That image is an artist's impression. Hubble doesn't have anywhere close to the resolution to resolve a planet 63 light years away. That planet is about 1/1000 of a Hubble pixel across.
Good call! How can they study something that is 1/1000 of a Hubble pixel?
Hubble's Space Telescope Imaging Spectrograph measured changes in the color of light from the planet before, during and after a pass behind its star. There was a small drop in light and a slight change in the color of the light. "We saw the light becoming less bright in the blue but not in the green or red. Light was missing in the blue but not in the red when it was hidden," said research team member Frederic Pont of the University of Exeter in South West England. "This means that the object that disappeared was blue."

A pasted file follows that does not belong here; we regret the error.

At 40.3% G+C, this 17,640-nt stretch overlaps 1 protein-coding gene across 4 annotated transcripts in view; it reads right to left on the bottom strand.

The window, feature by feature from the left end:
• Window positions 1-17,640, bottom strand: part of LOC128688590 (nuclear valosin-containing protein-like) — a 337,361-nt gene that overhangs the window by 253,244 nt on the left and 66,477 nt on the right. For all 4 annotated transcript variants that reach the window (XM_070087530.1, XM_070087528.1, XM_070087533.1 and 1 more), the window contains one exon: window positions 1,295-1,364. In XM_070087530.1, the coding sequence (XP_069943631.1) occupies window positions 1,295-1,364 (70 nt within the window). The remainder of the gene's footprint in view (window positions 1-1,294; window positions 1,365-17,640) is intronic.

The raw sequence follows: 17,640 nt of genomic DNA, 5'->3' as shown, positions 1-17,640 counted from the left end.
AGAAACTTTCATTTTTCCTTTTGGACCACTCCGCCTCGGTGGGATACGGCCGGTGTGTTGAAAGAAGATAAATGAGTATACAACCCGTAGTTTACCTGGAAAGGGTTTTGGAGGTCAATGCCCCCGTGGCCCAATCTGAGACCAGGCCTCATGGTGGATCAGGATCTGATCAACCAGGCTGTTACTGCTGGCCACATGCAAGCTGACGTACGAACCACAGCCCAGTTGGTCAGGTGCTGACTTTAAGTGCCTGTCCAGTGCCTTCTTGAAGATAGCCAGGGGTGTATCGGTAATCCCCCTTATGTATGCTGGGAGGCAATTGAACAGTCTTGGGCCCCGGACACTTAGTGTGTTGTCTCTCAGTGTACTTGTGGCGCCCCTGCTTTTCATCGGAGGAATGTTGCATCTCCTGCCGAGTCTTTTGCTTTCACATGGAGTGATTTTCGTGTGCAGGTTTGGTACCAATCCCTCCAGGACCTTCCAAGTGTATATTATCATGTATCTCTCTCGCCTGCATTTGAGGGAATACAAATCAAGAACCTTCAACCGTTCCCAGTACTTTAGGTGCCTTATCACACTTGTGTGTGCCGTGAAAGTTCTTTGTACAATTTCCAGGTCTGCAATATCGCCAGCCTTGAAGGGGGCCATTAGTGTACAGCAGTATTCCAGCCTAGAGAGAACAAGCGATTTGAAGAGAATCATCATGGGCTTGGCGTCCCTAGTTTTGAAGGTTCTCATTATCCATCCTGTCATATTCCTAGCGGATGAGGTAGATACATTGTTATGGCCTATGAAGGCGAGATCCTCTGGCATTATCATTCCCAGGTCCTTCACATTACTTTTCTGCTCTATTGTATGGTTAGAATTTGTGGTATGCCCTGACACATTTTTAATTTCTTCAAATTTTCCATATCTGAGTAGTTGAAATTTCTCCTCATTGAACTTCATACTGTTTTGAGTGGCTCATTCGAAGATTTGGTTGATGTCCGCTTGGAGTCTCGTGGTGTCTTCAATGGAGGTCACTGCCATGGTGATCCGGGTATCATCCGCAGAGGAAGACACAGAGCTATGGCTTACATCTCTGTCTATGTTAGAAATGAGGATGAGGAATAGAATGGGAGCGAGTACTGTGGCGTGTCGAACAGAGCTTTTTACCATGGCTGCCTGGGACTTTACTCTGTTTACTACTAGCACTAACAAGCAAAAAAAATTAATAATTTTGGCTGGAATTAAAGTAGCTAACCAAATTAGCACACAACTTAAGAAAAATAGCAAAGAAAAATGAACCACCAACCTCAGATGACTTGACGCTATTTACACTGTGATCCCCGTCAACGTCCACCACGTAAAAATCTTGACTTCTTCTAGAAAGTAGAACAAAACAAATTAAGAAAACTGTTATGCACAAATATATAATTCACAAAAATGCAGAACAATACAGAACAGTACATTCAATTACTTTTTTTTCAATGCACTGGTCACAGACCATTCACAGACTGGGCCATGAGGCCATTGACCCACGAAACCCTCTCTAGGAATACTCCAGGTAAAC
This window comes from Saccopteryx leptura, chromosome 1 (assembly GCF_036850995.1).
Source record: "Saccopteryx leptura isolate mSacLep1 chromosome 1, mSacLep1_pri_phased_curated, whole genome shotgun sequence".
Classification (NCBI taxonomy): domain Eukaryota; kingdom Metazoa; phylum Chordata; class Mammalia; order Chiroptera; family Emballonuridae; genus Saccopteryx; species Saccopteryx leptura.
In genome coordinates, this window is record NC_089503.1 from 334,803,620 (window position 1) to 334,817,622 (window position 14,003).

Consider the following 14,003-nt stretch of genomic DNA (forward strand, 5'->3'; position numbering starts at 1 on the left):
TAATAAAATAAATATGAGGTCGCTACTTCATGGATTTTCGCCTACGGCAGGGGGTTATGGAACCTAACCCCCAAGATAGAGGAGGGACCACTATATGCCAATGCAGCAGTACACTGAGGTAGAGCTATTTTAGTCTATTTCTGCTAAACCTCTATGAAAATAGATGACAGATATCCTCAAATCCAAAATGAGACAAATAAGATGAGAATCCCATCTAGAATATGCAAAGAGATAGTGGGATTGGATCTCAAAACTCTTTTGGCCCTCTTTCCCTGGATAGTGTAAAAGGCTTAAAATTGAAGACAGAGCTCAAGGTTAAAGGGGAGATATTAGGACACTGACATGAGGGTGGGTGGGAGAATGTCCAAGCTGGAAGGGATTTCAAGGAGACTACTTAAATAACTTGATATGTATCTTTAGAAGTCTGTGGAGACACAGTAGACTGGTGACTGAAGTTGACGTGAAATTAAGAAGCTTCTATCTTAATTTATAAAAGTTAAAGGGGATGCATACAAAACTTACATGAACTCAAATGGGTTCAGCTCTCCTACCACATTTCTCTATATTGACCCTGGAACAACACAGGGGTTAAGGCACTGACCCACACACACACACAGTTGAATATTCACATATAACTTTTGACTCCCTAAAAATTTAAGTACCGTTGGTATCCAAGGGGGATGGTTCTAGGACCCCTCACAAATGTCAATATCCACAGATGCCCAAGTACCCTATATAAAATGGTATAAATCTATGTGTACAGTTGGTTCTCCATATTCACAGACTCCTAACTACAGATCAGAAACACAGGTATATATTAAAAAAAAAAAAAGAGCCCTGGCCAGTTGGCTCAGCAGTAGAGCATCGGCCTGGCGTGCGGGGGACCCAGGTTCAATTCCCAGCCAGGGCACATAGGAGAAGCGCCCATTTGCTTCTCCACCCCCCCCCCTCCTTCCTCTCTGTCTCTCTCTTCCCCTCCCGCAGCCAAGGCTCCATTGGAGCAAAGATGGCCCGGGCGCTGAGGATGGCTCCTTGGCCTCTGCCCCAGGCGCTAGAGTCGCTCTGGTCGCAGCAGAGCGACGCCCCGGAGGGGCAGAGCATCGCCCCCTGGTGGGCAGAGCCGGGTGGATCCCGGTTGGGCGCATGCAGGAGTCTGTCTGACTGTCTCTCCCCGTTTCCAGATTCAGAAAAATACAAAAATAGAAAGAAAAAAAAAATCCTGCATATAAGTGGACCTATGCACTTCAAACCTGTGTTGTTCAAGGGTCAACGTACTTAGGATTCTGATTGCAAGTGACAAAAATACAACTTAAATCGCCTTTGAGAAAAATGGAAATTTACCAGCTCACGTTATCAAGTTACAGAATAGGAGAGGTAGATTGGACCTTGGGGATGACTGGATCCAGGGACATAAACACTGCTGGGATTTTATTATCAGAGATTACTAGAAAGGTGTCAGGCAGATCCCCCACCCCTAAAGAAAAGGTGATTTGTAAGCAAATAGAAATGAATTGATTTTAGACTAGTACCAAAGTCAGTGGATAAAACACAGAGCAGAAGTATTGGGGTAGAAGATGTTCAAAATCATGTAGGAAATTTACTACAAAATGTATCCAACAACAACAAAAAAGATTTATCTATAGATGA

The paper on this was just published in The Astrophysics Journal Letters.
Evans, T. et al., The deep blue color of HD 189733b: albedo measurements with HST/STIS at visible wavelengths, 2013 ApJ 772 L16.
Official paper: http://iopscience.iop.org/2041-8205/772/2/L16
Pre-publication version: http://www.spacetelescope.org/static/archives/releases/science_papers/heic1311.pdf.
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